The Department Of Labor and Employment (DOLE) has been efforts that will lead to an early implementation of the amendments to the Standards of Training. Certification and Watchkeeping (STCW) Convention and the STCW Code to sustain the Filipino seafarers competitiveness and employability in the global seafaring industry.

The amendments known as the Manila Amendments were adopted during the International Maritime Organization (IMO) Diplomatic Conference which the Philippines hosted from 21-25 June 2010.

In a press release, Labor and Employment Secretary Rosalina Dimapilis-Baldoz said that the Maritime Training Council (MTC), a DOLE attached agency is already conducting a thorough review of existing national maritime regulations and issuances to ensure compliance with the amendments.

“The evaluation is being done in coordination with DOLE partners both in the government and private the private sector”, Baldoz said.

“The MTC this year will likewise conduct extensive and comprehensive information dissemination to all sectors of the Philippines maritime industry on the implementations of the said amendments”, Baldoz said.

the MTC has vowed to implement the amendments prior to its entry into force on 01 January 2012 and its full enforcement in January 2017.

The Manila Amendments have been adopted to ensure that the necessary global standards will be in place to train and certify seafarers to operate any modern, technologically-advanced ships.

Among the Manila Amendments adopted are a number of important changes, including:

1.)    Improve measures to prevent fraudulent practices associated with certificates of competency and strengthened evaluation process of monitoring the parties compliance with the Convention;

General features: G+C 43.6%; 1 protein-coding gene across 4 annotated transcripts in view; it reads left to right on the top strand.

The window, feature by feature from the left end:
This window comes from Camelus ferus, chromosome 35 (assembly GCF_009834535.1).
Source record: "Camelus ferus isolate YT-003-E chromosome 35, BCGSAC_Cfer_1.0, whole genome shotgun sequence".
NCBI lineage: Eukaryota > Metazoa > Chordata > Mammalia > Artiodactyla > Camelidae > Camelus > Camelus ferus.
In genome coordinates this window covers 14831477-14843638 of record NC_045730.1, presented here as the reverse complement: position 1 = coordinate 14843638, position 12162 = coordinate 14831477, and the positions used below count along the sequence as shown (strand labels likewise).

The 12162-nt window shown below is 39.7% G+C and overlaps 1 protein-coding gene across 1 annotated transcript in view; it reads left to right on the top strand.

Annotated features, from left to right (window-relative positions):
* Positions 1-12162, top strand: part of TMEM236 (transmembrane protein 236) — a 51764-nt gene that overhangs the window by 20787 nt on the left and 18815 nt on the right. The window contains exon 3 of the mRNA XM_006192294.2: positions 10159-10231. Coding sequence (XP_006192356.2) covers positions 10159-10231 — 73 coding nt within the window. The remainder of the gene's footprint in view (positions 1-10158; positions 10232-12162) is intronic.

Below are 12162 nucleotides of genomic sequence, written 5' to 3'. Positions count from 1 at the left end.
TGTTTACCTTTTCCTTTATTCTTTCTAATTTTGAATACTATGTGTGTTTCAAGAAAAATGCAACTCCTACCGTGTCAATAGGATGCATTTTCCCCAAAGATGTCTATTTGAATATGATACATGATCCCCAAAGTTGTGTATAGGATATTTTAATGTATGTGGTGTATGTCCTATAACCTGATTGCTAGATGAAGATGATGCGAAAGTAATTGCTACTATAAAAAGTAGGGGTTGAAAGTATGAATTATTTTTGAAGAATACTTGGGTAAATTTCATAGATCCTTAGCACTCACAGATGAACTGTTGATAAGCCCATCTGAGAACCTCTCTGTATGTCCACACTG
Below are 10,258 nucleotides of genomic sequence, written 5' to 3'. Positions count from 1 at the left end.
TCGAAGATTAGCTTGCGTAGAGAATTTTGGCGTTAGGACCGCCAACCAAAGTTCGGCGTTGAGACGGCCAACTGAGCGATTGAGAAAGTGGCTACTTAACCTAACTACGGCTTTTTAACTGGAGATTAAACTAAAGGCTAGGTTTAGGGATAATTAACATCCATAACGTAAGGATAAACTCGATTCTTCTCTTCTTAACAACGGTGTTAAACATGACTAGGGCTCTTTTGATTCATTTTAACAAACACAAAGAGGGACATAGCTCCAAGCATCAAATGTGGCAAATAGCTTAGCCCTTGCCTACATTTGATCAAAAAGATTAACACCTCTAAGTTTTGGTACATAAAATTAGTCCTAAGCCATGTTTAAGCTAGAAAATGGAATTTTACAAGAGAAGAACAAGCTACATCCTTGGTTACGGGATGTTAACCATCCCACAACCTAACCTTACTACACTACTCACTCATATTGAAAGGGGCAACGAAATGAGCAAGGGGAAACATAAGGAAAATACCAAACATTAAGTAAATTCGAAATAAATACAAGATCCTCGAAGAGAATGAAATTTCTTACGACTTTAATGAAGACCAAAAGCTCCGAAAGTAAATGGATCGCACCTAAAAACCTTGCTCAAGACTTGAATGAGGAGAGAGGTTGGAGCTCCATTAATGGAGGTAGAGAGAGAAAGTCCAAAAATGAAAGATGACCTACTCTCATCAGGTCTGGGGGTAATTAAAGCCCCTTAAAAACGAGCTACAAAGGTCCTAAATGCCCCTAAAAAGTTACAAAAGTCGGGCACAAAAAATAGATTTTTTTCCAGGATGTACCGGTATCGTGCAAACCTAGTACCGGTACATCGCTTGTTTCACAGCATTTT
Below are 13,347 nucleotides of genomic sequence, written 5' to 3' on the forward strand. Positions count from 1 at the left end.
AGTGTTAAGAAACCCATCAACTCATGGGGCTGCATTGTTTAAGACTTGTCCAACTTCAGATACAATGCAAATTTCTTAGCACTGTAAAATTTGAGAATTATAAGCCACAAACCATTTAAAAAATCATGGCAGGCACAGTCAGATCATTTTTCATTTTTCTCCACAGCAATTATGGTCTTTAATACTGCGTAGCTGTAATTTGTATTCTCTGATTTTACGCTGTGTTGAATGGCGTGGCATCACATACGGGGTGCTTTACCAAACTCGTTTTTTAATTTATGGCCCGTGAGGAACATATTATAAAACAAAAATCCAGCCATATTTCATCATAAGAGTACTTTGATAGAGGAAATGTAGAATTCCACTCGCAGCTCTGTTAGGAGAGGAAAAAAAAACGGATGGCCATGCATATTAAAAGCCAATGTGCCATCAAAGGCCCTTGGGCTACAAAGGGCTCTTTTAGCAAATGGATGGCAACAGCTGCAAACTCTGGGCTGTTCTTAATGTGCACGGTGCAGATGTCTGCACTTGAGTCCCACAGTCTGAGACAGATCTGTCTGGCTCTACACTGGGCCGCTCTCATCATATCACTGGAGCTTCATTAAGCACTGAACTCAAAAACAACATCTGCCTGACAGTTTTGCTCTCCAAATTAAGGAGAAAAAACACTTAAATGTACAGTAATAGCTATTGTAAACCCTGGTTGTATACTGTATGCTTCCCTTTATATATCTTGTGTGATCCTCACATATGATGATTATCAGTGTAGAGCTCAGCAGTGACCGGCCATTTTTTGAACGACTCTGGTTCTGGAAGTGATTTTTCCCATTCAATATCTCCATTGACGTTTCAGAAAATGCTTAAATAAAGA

2.)    Revised requirements on hours of work and rest and new requirements for the prevention of drug and alcohol abuse, as well as updated standards relating to medical fitness standards for seafarers;

3.)    New requirements for marine environment awareness training and training in leadership and teamwork;

4.)    New certification requirements for able seafarers;

5.)    New requirements relating to training in modern technology, such as electronic charts and information systems (ECDIS)

6.)    New training and certification requirements for electro-technical officers;

7.)    Updating of competence requirements for personnel serving on board all types of tankers, including new requirements for personnel serving on liquefied gas tankers;

8.)    New requirements for security training as well as provisions to ensure that seafarers are properly trained to cope if their ship comes under attacks by pirates;

9.)    Introduction of modern training methodology including distance learning and web-based learning;

10.)New training guidance for personnel serving on board ships operating in polar waters; and

11.)New training guidance for personnel operating Dynamic Positioning Systems.


The Philippines continues to be the top provider of sea-based workers to the world. The Philippine Overseas Employment Administration (POEA) estimated that 25 percent of the country’s total annual workers deployments are sea-based workers.